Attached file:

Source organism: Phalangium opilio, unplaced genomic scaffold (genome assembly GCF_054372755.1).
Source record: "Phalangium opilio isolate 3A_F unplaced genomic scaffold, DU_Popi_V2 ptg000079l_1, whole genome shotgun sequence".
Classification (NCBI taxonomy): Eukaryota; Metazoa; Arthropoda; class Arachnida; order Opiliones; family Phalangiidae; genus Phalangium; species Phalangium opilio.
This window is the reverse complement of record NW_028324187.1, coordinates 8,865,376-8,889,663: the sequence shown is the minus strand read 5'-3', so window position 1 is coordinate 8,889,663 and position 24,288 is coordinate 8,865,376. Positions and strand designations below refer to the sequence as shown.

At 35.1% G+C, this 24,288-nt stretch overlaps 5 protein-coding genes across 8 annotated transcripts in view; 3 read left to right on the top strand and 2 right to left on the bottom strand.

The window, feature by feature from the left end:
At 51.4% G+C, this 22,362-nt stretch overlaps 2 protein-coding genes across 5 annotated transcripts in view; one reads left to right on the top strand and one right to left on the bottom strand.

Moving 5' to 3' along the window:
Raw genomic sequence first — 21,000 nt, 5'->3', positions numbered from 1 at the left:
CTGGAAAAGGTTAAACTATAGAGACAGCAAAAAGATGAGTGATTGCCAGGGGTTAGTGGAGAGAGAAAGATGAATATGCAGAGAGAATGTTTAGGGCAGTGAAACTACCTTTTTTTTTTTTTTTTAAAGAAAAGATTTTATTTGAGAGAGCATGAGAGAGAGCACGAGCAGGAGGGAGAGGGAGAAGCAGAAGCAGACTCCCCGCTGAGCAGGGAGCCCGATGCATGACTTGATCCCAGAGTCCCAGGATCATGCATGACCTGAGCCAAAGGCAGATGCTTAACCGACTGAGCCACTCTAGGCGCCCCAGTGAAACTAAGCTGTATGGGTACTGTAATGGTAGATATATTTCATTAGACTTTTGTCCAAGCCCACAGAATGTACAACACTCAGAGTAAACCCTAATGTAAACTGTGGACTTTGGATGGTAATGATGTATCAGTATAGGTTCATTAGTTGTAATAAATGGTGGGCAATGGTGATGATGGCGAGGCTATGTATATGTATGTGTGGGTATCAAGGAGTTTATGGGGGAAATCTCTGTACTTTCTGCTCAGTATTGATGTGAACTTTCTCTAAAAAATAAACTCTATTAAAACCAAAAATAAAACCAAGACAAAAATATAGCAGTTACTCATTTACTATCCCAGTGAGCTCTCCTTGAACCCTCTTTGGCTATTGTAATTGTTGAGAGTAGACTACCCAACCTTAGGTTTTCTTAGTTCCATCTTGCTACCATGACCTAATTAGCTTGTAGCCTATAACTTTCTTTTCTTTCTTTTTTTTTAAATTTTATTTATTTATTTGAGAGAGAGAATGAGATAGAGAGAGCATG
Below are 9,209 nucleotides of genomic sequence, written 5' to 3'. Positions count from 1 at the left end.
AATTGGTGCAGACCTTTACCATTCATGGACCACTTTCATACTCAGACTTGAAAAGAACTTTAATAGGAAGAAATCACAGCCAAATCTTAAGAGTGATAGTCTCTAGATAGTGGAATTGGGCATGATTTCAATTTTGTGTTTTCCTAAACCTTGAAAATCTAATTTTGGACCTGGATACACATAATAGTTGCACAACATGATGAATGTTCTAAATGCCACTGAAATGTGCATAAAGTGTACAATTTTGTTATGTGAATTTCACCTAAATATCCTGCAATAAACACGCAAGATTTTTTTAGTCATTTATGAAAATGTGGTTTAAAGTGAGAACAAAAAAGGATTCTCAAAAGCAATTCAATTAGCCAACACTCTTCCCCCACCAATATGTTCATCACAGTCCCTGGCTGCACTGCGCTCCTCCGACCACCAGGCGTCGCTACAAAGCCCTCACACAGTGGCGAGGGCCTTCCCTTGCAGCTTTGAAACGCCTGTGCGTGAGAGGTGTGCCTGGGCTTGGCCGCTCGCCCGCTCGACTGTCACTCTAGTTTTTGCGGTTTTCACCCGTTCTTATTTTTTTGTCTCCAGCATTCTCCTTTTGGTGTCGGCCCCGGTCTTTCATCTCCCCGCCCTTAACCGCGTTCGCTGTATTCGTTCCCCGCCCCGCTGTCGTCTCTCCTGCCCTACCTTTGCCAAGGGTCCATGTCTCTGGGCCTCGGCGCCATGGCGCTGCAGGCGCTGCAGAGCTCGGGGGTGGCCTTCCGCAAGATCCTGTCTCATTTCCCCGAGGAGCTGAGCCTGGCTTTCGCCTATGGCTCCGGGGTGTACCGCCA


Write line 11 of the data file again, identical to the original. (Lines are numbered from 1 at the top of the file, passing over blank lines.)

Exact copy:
Below are 9,209 nucleotides of genomic sequence, written 5' to 3'. Positions count from 1 at the left end.